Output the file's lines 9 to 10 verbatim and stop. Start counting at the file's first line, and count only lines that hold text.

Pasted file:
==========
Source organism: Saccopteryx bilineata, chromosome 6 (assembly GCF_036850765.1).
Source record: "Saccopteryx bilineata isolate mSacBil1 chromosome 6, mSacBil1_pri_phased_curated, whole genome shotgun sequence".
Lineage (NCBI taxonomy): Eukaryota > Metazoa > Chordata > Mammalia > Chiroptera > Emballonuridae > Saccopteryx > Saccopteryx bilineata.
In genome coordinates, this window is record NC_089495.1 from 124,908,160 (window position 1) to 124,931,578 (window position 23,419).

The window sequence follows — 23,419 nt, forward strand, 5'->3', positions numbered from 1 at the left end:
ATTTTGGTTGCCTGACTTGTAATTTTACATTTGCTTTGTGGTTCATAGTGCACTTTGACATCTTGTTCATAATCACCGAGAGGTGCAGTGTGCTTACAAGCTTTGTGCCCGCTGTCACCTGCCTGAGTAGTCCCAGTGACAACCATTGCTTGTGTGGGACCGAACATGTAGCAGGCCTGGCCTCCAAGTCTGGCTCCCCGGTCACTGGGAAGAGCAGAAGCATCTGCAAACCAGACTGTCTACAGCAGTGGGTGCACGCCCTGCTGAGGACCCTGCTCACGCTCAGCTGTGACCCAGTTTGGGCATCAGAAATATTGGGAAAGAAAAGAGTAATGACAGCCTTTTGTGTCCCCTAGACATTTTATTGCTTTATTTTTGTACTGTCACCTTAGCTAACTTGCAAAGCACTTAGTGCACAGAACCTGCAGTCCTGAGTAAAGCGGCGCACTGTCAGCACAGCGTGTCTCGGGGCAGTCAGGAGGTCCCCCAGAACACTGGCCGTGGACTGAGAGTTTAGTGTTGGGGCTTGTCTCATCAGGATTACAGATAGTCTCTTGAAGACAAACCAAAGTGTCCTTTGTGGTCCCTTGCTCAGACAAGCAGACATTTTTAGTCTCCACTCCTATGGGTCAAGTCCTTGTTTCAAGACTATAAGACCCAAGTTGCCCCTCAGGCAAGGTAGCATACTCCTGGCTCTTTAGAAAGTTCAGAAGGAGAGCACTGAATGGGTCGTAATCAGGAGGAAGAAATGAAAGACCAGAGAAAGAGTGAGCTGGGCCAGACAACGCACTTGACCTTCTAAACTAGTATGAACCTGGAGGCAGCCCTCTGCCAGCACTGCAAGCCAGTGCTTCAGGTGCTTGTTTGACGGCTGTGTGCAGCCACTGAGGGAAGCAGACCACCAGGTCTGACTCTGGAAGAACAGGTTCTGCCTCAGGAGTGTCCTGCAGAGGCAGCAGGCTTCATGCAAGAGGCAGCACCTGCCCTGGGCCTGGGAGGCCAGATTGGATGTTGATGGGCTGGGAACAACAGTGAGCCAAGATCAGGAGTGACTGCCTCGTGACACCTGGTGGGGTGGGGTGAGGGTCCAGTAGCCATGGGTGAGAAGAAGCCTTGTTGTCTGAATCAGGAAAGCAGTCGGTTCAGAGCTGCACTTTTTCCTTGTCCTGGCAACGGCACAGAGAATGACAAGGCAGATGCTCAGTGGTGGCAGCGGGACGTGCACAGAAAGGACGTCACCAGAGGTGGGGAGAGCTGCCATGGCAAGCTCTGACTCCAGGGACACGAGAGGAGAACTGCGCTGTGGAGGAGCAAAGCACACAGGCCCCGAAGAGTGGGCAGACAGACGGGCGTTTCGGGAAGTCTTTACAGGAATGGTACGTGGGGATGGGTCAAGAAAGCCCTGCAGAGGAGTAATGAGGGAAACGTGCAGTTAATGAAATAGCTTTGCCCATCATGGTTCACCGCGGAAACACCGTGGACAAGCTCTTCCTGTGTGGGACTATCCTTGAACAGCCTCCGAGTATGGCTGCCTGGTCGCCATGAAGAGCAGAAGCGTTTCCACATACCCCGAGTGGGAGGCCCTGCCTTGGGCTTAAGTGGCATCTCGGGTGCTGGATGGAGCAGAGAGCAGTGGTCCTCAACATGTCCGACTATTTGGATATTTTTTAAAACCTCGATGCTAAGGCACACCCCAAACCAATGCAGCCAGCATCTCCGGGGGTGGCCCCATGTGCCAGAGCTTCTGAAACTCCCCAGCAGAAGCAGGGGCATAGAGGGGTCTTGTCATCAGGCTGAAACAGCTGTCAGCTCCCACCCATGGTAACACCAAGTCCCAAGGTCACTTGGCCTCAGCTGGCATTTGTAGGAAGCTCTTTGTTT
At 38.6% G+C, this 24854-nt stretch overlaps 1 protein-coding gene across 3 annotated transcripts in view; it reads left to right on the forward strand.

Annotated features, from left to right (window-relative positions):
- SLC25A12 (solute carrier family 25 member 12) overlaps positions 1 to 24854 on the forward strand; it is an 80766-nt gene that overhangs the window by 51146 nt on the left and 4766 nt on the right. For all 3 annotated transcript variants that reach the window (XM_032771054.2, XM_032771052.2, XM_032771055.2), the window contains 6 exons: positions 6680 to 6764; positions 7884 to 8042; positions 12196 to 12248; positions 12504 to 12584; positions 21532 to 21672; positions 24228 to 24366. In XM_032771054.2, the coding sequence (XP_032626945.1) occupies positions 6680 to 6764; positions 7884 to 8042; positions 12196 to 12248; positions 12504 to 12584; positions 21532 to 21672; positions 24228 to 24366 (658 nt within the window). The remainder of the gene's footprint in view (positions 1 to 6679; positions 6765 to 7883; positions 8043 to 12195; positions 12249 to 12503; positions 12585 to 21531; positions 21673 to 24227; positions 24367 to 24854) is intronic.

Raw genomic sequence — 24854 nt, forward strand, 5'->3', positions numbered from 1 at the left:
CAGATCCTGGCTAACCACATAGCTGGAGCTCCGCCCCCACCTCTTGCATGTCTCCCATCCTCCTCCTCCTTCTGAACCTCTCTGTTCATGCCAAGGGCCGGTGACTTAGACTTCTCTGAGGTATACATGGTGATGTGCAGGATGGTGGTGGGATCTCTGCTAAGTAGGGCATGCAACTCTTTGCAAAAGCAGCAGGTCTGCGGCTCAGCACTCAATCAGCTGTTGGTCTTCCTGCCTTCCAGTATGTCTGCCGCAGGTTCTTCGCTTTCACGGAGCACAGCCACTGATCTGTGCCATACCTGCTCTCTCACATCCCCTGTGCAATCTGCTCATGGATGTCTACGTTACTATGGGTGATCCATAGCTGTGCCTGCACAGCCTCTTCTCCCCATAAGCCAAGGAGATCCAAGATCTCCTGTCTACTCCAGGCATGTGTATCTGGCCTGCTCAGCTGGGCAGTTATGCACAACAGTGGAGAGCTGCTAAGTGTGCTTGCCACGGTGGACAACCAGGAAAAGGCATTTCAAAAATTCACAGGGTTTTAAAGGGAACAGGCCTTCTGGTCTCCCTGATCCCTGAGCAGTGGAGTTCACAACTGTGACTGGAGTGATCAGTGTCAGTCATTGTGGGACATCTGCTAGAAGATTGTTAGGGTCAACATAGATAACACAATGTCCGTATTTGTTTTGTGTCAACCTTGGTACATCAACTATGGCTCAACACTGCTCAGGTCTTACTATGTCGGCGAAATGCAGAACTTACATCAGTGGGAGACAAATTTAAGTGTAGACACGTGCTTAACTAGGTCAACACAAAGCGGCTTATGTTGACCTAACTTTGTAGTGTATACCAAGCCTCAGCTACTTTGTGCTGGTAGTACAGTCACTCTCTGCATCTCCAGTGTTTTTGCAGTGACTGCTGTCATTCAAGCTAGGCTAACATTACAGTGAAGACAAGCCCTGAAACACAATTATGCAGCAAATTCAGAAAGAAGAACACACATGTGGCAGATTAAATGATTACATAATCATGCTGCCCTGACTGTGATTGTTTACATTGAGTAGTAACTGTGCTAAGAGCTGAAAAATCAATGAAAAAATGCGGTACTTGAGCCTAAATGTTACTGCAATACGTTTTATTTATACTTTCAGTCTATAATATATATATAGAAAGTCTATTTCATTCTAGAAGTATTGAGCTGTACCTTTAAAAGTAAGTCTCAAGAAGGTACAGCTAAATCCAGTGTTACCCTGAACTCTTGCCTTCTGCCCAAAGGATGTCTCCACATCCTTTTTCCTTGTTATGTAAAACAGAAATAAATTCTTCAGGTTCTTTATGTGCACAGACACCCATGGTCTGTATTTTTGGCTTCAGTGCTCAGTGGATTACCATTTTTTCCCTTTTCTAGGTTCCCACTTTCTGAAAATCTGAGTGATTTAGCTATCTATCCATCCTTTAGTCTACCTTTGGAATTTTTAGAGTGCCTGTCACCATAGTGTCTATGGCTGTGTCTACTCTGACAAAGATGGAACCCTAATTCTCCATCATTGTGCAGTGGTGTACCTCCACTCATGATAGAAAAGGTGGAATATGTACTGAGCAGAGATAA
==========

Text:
- SLC25A12 (solute carrier family 25 member 12) overlaps positions 1 to 24854 on the forward strand; it is an 80766-nt gene that overhangs the window by 51146 nt on the left and 4766 nt on the right. For all 3 annotated transcript variants that reach the window (XM_032771054.2, XM_032771052.2, XM_032771055.2), the window contains 6 exons: positions 6680 to 6764; positions 7884 to 8042; positions 12196 to 12248; positions 12504 to 12584; positions 21532 to 21672; positions 24228 to 24366. In XM_032771054.2, the coding sequence (XP_032626945.1) occupies positions 6680 to 6764; positions 7884 to 8042; positions 12196 to 12248; positions 12504 to 12584; positions 21532 to 21672; positions 24228 to 24366 (658 nt within the window). The remainder of the gene's footprint in view (positions 1 to 6679; positions 6765 to 7883; positions 8043 to 12195; positions 12249 to 12503; positions 12585 to 21531; positions 21673 to 24227; positions 24367 to 24854) is intronic.

Raw genomic sequence — 24854 nt, forward strand, 5'->3', positions numbered from 1 at the left: